I have recently read several articles that I could easily see feeding conspiracy theorists and sending them into a frenzy, The NSA is Building the Country's Biggest Spy Center from Wired, and How Your Cellphone Lets the Government Track You from Tech News Daily.
The first article describes how in Utah the NSA is building a center which will be absorbing as much information from emails, phone calls, web sites visited, etc as possible and storing it. The NSA was founded after Pearl Harbor, and has been the subject of controversy for years. The Utah Data Center is no different. In the very near future, if it hasn't happened already, I can see those three words sending the conspiracy theorists as well as many other Americans into a panic. The very thought of Big Brother taking the next step and being able to monitor almost all communications is breath-taking.
However, unless you are a sitting Senator with direct access to the POTUS and chair of an auditing committee, there's probably nothing you can actually do about this but accept it. One argument against building such a site may be, "well, if you have nothing to hide, you have nothing to worry about." But, I can imagine that we all have some secrets or at least some dirty laundry that we'd rather anyone outside of our personal diaries, best friends, and pets not know, much less store on a huge hard drive ready to bring up and possibly be used against us. You know, just in case you haven't paid your parking tickets and the NSA delivers that information to your local law enforcement agency. Another argument may be, "INVASION OF PRIVACY!" I add the caps not to denote my own thoughts or fears, but the vehemence at which such words might be spoken. And yes, it may be an invasion of privacy, but potentially no more than someone eavesdropping on your phone call you're having while on your stylish bluetooth headset or looking over your shoulder while you're typing an email while sitting in the airport.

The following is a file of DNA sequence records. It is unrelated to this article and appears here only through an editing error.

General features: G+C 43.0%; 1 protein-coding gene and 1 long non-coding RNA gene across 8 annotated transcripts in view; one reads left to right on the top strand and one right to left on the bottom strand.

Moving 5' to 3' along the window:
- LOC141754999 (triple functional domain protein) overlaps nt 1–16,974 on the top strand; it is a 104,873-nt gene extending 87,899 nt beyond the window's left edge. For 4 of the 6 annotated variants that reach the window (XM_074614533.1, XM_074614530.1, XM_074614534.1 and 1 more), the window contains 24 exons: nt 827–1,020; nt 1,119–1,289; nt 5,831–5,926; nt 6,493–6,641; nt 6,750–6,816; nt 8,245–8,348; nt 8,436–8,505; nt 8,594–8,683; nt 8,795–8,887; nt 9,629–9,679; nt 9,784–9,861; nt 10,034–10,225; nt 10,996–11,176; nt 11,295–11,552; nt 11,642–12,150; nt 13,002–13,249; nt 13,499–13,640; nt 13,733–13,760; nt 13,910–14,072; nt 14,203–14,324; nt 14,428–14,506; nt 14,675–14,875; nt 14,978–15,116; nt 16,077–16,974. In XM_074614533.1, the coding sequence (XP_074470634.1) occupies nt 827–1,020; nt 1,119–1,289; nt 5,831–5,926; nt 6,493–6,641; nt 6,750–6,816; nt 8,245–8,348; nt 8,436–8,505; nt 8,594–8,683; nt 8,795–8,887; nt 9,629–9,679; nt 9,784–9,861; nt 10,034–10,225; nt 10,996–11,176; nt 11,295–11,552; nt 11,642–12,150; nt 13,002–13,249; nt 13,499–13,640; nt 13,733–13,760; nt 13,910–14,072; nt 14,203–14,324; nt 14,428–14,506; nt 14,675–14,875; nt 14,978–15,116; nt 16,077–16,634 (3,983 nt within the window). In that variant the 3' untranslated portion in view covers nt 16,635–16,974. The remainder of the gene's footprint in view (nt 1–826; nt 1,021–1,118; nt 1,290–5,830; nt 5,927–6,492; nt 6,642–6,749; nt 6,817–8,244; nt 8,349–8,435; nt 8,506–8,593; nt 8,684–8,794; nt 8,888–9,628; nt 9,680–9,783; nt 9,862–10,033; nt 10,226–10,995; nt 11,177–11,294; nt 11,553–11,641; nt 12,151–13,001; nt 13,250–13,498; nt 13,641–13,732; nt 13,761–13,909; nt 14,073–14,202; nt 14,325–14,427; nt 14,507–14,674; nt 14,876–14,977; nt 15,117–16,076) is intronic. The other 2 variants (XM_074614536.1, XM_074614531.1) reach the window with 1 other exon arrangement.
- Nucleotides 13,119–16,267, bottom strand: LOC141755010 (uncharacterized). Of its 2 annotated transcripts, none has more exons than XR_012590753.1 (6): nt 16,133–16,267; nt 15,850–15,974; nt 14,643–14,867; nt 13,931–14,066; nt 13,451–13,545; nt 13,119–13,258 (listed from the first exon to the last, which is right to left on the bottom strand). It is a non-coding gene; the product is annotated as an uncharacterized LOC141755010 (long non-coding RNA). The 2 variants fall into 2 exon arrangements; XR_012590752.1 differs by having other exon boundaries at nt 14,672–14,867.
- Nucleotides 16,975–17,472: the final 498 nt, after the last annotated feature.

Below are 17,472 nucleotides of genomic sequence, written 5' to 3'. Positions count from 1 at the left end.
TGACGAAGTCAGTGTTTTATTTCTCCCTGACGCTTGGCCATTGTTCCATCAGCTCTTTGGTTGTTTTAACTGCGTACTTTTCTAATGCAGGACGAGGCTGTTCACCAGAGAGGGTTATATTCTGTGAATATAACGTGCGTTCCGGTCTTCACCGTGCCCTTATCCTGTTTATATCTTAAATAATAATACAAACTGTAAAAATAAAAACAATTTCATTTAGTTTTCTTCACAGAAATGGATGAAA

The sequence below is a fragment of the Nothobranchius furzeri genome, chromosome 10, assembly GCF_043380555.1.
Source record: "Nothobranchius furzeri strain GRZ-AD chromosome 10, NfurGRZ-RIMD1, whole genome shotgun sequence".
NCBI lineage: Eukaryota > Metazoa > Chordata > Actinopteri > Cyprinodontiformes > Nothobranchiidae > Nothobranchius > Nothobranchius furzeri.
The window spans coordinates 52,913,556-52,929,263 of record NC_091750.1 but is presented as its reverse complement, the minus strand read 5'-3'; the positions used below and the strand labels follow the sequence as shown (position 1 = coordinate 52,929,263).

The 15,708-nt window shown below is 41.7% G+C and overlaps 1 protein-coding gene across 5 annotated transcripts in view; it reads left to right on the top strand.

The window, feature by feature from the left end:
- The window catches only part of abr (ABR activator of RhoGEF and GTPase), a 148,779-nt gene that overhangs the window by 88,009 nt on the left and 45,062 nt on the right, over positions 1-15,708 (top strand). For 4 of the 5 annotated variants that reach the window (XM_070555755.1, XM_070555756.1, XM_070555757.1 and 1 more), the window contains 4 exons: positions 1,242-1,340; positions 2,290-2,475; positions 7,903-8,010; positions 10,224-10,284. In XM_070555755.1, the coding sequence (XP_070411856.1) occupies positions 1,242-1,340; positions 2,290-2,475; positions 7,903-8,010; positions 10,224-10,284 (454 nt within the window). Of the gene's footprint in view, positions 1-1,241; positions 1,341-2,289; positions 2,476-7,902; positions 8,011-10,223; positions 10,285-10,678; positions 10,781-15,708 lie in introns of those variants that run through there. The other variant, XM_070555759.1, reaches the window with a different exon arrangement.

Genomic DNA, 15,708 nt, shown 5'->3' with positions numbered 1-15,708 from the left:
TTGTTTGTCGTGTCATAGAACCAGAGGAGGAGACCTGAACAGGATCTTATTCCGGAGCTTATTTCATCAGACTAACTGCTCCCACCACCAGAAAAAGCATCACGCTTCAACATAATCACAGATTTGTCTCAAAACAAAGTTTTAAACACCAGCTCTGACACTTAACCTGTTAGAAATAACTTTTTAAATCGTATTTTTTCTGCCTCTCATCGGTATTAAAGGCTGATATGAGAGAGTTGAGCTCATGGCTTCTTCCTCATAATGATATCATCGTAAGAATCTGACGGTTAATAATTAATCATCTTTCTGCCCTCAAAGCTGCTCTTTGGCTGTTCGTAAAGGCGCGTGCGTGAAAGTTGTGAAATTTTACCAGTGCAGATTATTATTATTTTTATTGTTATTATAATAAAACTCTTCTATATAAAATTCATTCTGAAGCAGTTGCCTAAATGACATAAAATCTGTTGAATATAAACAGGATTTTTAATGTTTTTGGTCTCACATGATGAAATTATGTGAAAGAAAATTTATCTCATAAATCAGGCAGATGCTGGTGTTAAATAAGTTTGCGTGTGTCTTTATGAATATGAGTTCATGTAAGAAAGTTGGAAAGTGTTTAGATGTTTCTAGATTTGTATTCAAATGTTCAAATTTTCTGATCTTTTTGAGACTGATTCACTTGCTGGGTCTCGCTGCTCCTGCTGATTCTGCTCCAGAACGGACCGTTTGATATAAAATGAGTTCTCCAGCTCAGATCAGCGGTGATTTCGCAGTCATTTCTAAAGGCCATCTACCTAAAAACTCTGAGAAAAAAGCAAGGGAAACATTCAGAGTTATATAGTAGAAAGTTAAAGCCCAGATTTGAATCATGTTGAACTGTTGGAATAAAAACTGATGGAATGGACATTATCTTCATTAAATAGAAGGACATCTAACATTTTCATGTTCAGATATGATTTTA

The second article goes on to describe how the US Government may potentially be using your phone's GPS to track your movements. Again, those same two arguments apply. But, say you do take a long lunch break and go to the local strip club, unbeknownst to your wife. The US Government, NSA or otherwise, is not likely to turn that information over to your wife just in an effort to blackmail you into...what?
Looking at the potential good here is what we have to ask ourselves is worth the invasion of privacy, or other arguments. If the NSA is able to use information to route out terrorist cells, whether they be the sterotypical type, or the militant group who just wants to vent their anger against what they believe is an unjust government, and protect the US citizens from danger, foreign or domestic, then I say it's worth it.